Michelangelo's "The Creation"
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“Welcome to Sodoma.” So said a confessor-priest to French writer and journalist Frederic Martel as he was escorted into the Vatican. Martel, author of In the Closet of the Vatican, spent four years conducting well over 1,000 interviews with hundreds of Vatican officials and clergymen. What Martel has uncovered should come as no surprise: the Vatican–enemy of gay rights, hotbed of aggressive homophobia–is a club (under the uber-conservative papacy of John Paul II, it more resembled a brothel) for repressed gay men. Indeed, Martel found two trends that should shock, shock us all: “Homosexuality spreads the closer one gets to the holy of holies; there are more and more homosexuals as one rises through the Catholic hierarchy. The more vehemently opposed a cleric is to gays, the stronger his homophobic obsession, the more likely it is that he is insincere, and that his vehemence conceals something.”

Among Martel’s sources are humane gay men, like the scholar Francesco Lepore, who left the church, but have not abandoned their faith. Lepore speaks freely of the myriad affairs he carried on with other officials while he was a priest, and he offers a stunning estimate: he believes 80 percent of the Vatican is gay.

There’s more. Martel’s book includes stunning anecdotes of other transgressions. The late Colombian cardinal Alfonso López Trujillo, who enabled the murders of left-wing theologians, apparently got off to beating male prostitutes after having his way with them, according to Martel’s account. Stories like this are surely what will garner most of the attention as news of the book spreads.

But what should command even more attention is that Martel may very well have furnished conclusive evidence for why the Catholic Church is unable to root out the systemic rape and torture of children: the system of secrecy that gay clergymen have to endure to keep their jobs is the same one that rapists rely on to go unpunished. The church leadership in turn gets to maintain deniability when the inevitable discoveries of systemic abuse are uncovered.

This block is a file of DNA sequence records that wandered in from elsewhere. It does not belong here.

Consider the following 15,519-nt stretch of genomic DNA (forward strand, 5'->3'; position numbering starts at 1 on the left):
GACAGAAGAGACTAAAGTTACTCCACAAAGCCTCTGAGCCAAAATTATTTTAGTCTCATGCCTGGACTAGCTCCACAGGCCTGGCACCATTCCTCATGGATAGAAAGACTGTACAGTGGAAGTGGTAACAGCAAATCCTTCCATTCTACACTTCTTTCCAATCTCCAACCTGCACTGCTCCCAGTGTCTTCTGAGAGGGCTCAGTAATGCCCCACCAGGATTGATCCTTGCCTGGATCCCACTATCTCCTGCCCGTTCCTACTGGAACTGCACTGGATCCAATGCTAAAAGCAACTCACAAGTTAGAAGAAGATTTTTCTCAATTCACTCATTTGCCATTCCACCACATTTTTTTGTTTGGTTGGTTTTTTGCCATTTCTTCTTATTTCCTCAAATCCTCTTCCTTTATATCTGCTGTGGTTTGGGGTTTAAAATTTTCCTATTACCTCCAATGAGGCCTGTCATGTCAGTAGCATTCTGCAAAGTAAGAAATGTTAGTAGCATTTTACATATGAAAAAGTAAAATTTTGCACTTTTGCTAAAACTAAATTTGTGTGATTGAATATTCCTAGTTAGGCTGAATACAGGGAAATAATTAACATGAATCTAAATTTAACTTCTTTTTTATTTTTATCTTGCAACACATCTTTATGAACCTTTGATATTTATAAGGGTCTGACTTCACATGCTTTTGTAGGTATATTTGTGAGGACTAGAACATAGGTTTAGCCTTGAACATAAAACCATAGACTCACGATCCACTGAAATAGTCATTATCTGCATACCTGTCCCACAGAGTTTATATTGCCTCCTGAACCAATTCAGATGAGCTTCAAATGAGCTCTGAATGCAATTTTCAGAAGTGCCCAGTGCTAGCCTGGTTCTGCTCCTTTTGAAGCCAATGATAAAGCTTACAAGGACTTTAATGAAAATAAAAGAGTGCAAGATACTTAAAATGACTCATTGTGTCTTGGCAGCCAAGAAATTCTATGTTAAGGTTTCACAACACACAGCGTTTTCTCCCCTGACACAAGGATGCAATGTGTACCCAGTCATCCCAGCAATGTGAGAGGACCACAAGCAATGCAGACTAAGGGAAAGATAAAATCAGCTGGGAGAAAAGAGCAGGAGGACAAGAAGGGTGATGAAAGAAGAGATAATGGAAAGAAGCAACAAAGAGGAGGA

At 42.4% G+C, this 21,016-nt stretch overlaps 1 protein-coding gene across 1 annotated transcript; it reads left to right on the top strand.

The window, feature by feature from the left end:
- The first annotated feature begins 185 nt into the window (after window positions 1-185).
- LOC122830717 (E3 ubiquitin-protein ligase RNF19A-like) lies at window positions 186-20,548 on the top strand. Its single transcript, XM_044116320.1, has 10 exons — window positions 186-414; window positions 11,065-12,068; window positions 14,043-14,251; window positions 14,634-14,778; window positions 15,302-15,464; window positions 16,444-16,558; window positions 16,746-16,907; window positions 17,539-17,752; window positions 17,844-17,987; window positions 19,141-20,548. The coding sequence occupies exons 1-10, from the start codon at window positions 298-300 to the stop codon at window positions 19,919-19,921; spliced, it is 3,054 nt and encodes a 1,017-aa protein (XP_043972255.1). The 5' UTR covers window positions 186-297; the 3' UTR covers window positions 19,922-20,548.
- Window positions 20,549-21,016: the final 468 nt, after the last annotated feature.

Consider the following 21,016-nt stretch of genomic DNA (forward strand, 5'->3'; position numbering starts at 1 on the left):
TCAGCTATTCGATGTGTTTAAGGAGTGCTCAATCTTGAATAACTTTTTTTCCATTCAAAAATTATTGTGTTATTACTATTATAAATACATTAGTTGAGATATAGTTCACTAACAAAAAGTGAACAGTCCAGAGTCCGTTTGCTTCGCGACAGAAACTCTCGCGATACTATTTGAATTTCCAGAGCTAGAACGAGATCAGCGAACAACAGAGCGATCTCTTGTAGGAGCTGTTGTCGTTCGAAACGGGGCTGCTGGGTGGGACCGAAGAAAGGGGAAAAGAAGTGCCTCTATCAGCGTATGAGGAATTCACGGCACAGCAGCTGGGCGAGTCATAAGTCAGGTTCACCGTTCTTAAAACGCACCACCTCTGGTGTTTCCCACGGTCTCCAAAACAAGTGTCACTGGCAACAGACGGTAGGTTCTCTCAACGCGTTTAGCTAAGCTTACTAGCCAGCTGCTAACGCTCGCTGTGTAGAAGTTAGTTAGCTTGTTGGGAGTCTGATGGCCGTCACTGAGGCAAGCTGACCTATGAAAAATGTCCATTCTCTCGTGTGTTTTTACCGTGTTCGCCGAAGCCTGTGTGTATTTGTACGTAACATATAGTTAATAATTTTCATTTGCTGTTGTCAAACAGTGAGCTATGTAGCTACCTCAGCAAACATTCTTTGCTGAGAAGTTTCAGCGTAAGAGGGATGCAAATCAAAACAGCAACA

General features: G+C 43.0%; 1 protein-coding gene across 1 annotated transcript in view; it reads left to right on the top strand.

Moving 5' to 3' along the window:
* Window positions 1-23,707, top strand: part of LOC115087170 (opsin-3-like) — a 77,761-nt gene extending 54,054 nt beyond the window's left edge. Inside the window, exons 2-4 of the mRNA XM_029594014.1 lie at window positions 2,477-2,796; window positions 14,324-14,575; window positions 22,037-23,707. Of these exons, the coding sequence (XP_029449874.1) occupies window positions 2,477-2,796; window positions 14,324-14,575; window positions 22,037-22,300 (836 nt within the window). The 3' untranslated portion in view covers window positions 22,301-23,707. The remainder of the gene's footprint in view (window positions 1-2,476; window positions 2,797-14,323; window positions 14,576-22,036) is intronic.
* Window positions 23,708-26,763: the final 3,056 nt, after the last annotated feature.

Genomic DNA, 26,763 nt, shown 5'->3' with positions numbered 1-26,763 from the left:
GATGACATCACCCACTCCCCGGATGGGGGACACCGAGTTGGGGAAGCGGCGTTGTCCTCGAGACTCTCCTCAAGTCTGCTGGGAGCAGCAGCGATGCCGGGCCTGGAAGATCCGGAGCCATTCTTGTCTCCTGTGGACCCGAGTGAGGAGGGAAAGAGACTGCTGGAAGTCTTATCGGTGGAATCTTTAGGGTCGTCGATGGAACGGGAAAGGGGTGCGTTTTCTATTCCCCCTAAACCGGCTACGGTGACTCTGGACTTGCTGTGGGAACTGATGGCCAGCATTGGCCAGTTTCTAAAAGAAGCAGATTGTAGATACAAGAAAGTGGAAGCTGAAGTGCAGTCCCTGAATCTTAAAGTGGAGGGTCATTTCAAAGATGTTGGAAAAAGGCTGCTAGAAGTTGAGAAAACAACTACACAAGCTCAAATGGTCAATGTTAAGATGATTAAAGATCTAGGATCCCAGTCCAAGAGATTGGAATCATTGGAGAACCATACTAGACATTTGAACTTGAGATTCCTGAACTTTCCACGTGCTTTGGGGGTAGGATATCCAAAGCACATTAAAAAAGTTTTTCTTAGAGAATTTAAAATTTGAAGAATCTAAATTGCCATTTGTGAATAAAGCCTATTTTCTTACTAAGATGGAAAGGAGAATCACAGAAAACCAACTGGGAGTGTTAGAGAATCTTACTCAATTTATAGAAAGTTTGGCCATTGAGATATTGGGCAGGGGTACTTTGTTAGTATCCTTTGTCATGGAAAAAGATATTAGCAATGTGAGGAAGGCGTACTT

A “don’t-ask-don’t-tell” culture, the threat of being “outed” (or being falsely accused of being gay), and the historically engrained habit of prioritizing the church’s image over the well-being of the children under its care, create the psychology and structures that make accountability impossible.

In short, the only way the Catholic Church stops being what it is now–a twisted, antiquated, hypocritical haven for child torturers–is by ending its charade of celibacy, allowing women to join the clergy, and freeing its members to lead open sexual lives with whomever they please. That might mean reversing everything the church has been for thousands of years. But, glancing at the church’s history, that wouldn’t be a bad thing at all.

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Joshua Alvarez is a contributor to the Washington Monthly's Political Animal. He edits syndicated opinion columns at the Washington Post, and can be reached at joshuaalvarezmail@gmail.com.